Former Gov. Bill Walker, right, and his running mate former commissioner of the Department of Labor and Workforce Development Heidi Drygas, speak to Juneauites gathered for a fundraiser at a private home in Juneau on Tuesday, June 7, 2022. (Peter Segall / Juneau Empire File)

Former Gov. Bill Walker, right, and his running mate former commissioner of the Department of Labor and Workforce Development Heidi Drygas, speak to Juneauites gathered for a fundraiser at a private home in Juneau on Tuesday, June 7, 2022. (Peter Segall / Juneau Empire File)

Opinion: Why I’m voting for Walker

Walker is the only candidate with the potential to govern effectively for all Alaskans.

  • By Rich Moniak
  • Saturday, August 6, 2022 2:30am
  • Opinion

For registered Democrats and left-leaning independents like me, Les Gara appears to be the only viable choice for governor. He’s the only Democrat among the 11 candidates on the Aug. 16 primary ballot. But former Gov. Bill Walker is the only candidate with the potential to govern effectively for all Alaskans.

It shouldn’t surprise anyone that I’m supporting Walker. I did four years ago. The Democrat in that race, former U.S. Sen. Mark Begich, only got my vote after Walker withdrew.

Even with ranked choice, the odds of a Democrat winning statewide office in Alaska aren’t good. Only two have been elected since 1986 — Begich and two-term Gov. Tony Knowles. And they both deserve asterisks next to their names.

In 1994, Knowles won a three-way race by a mere 536 votes. He was reelected in a landslide four years later. But in that race, the Republican party withdrew its support for their nominee after serious campaign finance violations were exposed.

In 2008, Begich benefited from a corruption scandal that plagued longtime Republican Sen. Ted Stevens. He was indicted that summer and a jury convicted him just days before the election.

Stevens probably would have won if voters knew that verdict would be overturned due to prosecutorial misconduct. But his conviction wouldn’t have even mattered in today’s tribalist political climate. And although I think Gara is a stronger gubernatorial candidate than Begich was, that tribalism will make it difficult for Republican legislators to support his agenda.

Walker has more potential to work with legislators on both sides of the aisle. During his one term in office, he consistently made that effort. Not being bound by party ideology helped. That was especially true with the severe budget crisis he inherited upon taking office.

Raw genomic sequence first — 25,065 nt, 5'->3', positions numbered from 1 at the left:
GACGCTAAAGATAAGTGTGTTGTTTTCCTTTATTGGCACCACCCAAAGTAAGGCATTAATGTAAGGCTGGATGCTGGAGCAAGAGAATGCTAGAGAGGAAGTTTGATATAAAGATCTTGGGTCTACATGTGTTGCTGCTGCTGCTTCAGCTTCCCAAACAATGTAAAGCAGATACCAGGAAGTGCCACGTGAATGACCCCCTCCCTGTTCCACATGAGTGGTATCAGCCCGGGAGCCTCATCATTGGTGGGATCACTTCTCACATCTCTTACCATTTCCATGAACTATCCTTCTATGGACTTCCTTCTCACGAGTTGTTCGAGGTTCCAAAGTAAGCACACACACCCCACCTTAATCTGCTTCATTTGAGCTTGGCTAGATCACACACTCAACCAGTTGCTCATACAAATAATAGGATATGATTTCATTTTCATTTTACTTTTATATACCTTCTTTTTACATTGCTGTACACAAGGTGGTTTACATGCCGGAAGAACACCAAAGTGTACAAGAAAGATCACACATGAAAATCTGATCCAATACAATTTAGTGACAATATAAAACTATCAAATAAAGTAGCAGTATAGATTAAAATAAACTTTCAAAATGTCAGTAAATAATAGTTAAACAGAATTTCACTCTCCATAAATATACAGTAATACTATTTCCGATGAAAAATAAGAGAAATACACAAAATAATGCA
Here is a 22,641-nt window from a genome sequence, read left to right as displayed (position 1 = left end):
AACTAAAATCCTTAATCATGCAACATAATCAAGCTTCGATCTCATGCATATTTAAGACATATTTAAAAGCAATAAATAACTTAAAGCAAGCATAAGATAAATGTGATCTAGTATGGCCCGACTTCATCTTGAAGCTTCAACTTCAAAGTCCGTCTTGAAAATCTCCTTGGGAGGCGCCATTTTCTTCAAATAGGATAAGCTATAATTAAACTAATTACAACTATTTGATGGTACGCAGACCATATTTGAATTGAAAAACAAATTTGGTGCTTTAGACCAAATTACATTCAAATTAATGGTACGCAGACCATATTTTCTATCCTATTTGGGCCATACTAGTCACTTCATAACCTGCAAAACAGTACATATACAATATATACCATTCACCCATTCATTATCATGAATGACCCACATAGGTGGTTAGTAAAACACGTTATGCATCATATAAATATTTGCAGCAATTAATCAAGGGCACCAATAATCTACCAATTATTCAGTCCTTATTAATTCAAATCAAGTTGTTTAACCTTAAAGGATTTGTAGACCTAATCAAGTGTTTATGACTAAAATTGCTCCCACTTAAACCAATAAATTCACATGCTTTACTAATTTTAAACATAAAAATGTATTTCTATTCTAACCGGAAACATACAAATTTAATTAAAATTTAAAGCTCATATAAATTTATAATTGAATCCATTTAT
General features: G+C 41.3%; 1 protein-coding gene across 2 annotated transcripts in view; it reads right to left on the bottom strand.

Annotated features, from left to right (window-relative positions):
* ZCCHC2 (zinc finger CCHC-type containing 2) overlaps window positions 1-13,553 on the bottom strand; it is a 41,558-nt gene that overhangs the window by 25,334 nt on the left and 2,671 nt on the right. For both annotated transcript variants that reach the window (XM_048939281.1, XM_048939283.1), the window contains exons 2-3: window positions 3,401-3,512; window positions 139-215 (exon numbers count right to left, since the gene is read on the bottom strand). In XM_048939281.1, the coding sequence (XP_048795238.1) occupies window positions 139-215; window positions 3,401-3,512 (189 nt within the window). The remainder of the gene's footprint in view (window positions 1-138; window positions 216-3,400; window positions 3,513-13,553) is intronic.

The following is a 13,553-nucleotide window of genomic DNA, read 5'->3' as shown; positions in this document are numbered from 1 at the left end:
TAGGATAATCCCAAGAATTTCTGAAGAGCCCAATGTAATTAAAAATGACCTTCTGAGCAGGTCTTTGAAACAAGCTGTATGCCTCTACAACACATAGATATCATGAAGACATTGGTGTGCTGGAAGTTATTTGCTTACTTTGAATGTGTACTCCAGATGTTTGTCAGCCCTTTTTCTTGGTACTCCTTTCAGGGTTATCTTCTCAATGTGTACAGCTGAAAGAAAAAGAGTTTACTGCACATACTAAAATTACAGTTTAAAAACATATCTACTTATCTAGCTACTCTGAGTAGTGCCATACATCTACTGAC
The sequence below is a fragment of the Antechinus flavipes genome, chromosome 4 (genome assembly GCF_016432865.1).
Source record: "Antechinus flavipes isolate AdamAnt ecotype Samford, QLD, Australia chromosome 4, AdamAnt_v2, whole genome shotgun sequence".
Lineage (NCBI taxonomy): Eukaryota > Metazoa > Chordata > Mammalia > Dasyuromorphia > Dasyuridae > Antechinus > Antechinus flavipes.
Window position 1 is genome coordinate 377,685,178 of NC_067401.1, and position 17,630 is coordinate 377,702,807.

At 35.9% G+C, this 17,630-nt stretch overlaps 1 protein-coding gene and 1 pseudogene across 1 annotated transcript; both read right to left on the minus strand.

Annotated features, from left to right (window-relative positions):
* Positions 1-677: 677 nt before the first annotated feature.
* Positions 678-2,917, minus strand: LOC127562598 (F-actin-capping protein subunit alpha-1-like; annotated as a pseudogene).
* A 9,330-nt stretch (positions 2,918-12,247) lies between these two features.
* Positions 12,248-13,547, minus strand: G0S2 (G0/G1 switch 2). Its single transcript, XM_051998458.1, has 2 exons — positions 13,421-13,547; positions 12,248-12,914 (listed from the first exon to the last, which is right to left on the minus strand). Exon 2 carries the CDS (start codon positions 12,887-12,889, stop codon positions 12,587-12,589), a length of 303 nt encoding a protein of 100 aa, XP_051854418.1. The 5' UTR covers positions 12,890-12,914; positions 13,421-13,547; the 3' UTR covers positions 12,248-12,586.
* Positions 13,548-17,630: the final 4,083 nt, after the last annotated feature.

Conveniently, Gara leaves that context out of his argument that his “main opponents in this race have records cutting public education funds.”

Both Walker and Gov. Mike Dunleavy faced massive budget shortfalls. Gara’s attack on Dunleavy is justified because the only tool on his surgical table was a blunt axe. Walker, however, proposed spending cuts, various raising increases, and capping the PFD.

If Gara wins in November he won’t face that problem, so making promises to increase education funding is easy. As is claiming he’ll fight to raise Alaska’s minimum wage to at least $15/hour. The difficult part will be getting bipartisan support in a legislature likely to be dominated by uncompromising Republicans.

President Joe Biden boasted of his ability to bring the parties together to get important legislation through Congress. On that front, he scored a major win with the passage of the bipartisan Infrastructure Investment and Jobs Act.

But not a single Republican bought into his $1.9 trillion COVID-19 relief package. Or the bigger Build Back Better plan that he couldn’t get through the Senate. Both bills exacerbated partisan animosity.

On the other side, a lot of Republican resistance to anything Biden does stems from a desire to see him fail.

That’s what Gara will face if he wins. Telling voters that he’s “a Democrat who believes in representing everyone, regardless of party” is easy. Convincing Republicans in the House and Senate to give him any legislative victories won’t be.

Indeed, during much of his term, Walker was subjected to such an un-American style of governance. Republicans were bitter because he switched his voter registration from Republican to non-affiliated, joined forces with the Democrat party nominee as his running mate, and then beat the incumbent Republican governor.

Walker went on to staff his cabinet with commissioners from both parties. And the legislature’s eventual embrace of funding government with earnings from the permanent fund displayed his ability to move many Republicans off their ideological platforms. It was budget progress that most Alaskans appreciated.

After leaving office, Walker was chosen to be a fellow at the Institute of Politics at Harvard Kennedy School. There, he led an eight-week study group on ‘Bridging the Partisan Divide.’ Now he wants to “rebuild Alaska by focusing on things that bring us together as Alaskans instead of continuing to obsess over the things that drive us apart.”

Of course, that too is easier said than done. But there’s nobody better prepared to lead Alaskans out of the partisan jungle. That’s why I’m voting for Bill Walker for governor.

Rich Moniak is a Juneau resident and retired civil engineer with more than 25 years of experience working in the public sector.

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